Tuesday, April 16, 2019

Transforming Dramatic Play Spaces: Why We Don't!

When we first began our partnership in Kindergarten, a popular trend in the classroom was a reconstructed dramatic play area. Often times a classroom will have a dramatic play space that includes a kitchen, table, food or loose parts and babies. In many beautiful Reggio inspired spaces educators will include materials that are real (e.g., metal pots, real utensils, empty food containers).

Through workshops and online communities educators would share ways that they were transforming their dramatic play spaces into airports, hospitals, veterinarian offices, or restaurants. It was incredible to see the transformations. We believed that they were visually appealing and therefore children would be drawn to them. 

We ourselves began to transform our dramatic play space and co-construct different spaces with the children. We would often do a survey or brainstorm with students “what should we transform our dramatic play area into?" They would always come up with great ideas and make connections to their interests or personal experiences.

After selecting an idea with the children or based on what we noticed as a common trend in children’s learning we would embark on the transformation phase. First we would brainstorm, what do we need in a _________.

Then we would start to collect the props and materials with the children. We would often spend time in the art studio creating things that we may need too. This process took days and consumed a lot of our time which made it difficult to manage other learning happening in the room.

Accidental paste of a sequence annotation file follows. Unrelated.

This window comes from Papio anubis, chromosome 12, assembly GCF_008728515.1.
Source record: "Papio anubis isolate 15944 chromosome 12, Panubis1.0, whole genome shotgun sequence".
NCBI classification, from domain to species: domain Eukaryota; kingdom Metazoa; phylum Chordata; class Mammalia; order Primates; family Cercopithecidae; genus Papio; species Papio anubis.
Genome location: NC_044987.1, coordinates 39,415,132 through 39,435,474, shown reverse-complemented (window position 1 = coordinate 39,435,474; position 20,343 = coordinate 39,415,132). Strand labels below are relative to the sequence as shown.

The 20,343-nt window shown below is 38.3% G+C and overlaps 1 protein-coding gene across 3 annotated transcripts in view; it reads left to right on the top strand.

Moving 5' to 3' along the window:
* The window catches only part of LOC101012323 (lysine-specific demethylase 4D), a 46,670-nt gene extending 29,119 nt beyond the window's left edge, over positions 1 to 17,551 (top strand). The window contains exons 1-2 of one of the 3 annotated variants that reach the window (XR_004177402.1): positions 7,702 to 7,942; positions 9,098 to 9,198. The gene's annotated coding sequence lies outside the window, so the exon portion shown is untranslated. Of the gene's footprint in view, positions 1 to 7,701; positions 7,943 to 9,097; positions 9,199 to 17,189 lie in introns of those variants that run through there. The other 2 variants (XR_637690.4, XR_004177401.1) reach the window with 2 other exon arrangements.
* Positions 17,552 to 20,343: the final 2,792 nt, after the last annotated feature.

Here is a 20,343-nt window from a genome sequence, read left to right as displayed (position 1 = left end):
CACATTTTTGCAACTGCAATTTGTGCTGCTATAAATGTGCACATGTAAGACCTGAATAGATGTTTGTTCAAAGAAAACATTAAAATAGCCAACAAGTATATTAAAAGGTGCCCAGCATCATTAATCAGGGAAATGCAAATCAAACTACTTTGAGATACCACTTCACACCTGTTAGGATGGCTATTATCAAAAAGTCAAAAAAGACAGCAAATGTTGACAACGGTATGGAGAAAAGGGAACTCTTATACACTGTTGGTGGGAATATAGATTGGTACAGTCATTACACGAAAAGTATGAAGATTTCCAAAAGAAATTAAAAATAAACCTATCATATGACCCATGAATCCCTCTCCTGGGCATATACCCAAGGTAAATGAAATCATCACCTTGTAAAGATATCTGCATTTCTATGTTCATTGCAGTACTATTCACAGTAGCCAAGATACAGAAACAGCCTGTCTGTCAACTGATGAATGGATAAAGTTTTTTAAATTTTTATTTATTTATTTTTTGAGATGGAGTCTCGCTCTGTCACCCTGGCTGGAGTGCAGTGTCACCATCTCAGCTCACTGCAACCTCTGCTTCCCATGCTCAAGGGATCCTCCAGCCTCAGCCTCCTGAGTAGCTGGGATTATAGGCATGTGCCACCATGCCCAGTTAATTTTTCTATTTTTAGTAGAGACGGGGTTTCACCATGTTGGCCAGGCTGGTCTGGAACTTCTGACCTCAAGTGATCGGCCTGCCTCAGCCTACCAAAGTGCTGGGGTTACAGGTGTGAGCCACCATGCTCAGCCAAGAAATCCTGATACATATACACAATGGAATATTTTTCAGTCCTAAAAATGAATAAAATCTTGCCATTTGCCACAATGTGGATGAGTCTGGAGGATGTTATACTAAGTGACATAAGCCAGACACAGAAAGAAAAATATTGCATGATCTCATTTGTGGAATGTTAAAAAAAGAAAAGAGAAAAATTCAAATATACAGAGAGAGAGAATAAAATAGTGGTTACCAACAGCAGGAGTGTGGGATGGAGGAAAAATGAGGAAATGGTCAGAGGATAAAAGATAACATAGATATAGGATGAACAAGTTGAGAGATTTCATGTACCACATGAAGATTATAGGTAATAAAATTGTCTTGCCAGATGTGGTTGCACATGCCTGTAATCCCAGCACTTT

Then, after all of the time and energy spent in the creation phase we would notice a spike in interest and engagement (so much that we often found ourselves limiting the area or coming up with a sign up system with students). 

What did we notice?
After the initial engagement, we found that the play often was disconnected or parallel in nature. The children more often than not lacked the context to engage in the dramatic play without the leadership of an educator. 

We would support them in their play by fostering their understanding of how to take on different roles, how to engage with the materials with purpose and intention, how to sustain the back and forth nature of play, how to problem solve throughout play and how to extend the play that was happening. 

We reflected back to the time that we created an airport with the children. They made a plane with seats, tickets and passports. But when it came time to play, they struggled to negotiate roles and were unsure what to do. Most of them had never been to an airport and even though we read stories and talked about it they had a hard engaging in the dramatic play.

Similar to this was our veterinarian office. Most of the children had some experience with a pet or animals, but many had never been to the vet. This makes sense since many times when animals go to the vet they are sick and families may not always bring their young children with them. Again, we modelled and played alongside children but found that they had difficulty sustaining the play without us.

We talked about all of this! Why was it happening? Did we need to build more context or choose more relevant ideas?

Our conversation also involved a reflection on the time spent creating and setting the stage. Was this structured and somewhat adult driven process a good use of time?

We found value in the process of creation and noticed that we could often teach new techniques or language during the process.

However, we also found that the process took up a large amount of time and then the area faded in interest quite quickly often.